Applicants should also seek advice and guidance from their undergraduate or master's advisers to generate a shortlist of potential programmes. “Come talk to me,” says Andreas Berlind, an astrophysicist at Vanderbilt University in Nashville, Tennessee. “Let me help you make that initial list — it will save you a lot of time.” Advisers, he says, have enough deep knowledge of their field and its subfields to know which programmes tie in with the subjects a student is passionate about; they should also know where other researchers in that subfield are doing good work. For extra connections with the research world, applicants should try to attend large scientific conferences in their subfield; these often have travel fellowships so that undergraduates can attend.
Students should also check online resources such as the US National Research Mentoring Network (nrmnet.net) and Facebook sites such as Equity Einstein, a group dedicated to making physics and astronomy more inclusive. Such resources will help students to connect with established researchers who can offer advice on training. They should also contact current graduate students in their subfield to learn about programmes' reputations. Applicants should not be shy about doing this, says Berlind, who is also Vanderbilt's director of graduate studies in astrophysics. It is the best way to get honest answers about the culture and atmosphere in a programme, he adds (see 'The value of hindsight'). Fiore also encourages correspondence with current students, especially for applicants who are pondering studying abroad. “Find someone from your home country,” if possible, she says, so that you can discuss their experience in your native language.
Box 1: The value of hindsight
PhD students who applied to programmes in the past several years share the wisdom and insights they've acquired from their own experiences, and offer words of warning.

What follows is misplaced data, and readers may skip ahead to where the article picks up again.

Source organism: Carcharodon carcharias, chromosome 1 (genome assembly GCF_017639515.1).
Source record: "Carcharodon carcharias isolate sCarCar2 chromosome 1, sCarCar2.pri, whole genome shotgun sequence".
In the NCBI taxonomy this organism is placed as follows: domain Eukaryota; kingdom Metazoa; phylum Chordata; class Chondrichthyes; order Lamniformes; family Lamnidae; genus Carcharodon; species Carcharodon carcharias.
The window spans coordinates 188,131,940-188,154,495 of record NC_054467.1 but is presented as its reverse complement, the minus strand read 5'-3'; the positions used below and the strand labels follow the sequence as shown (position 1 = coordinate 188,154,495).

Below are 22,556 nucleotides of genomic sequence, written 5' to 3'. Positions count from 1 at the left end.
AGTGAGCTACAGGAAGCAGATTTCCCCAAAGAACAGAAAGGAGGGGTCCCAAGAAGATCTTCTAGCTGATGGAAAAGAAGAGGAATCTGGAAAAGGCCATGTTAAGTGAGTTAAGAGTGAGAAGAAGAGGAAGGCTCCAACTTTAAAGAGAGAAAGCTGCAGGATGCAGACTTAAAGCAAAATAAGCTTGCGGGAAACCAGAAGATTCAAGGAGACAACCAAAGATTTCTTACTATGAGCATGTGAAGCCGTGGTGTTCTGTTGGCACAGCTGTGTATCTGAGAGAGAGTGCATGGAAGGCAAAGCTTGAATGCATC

Joseph Rodriguez, a postdoc at the Harvard-Smithsonian Center for Astrophysics in Cambridge, Massachusetts, warns students to be aware of the specialized, standardized tests required for admission to certain programmes — and to prepare for them well in advance. He signed up at the last minute to take the physics Graduate Record Examination (required for most US physics PhD programmes), scored poorly and wound up in a programme in which no one was working on extrasolar planets, his research interest. After treading water for many months, he transferred to Vanderbilt University, all of which cost valuable time.
Priyanka Kothari, a third-year PhD student in biochemistry, cellular and molecular biology at Johns Hopkins University in Baltimore, Maryland, counsels applicants to keep a close eye on their prospective department's culture and make-up when they are on campus. During an interview visit at one university, she noticed graduate students introducing themselves to one another — a clear warning that the department had not fostered a sense of community and mutual support. “I want to do great science, but I also want a relationship with other faculty members and other students in the department,” says Kothari. “That networking is so critical for becoming the best scientist.” She was dismayed during another interview when she noticed that the programme's faculty members were mostly white men. “Either the department doesn't care enough to change that or it doesn't see it — both of which are red flags,” she says.
Allatah Mekile, a second-year PhD student at Johns Hopkins University in Baltimore, Maryland, says that location played a part in her decision as she weighed up whether she would feel comfortable living near the university. Considerations included how far she'd have to travel to get groceries, whether she'd feel safe leaving campus late at night and whether she could easily bring her car with her.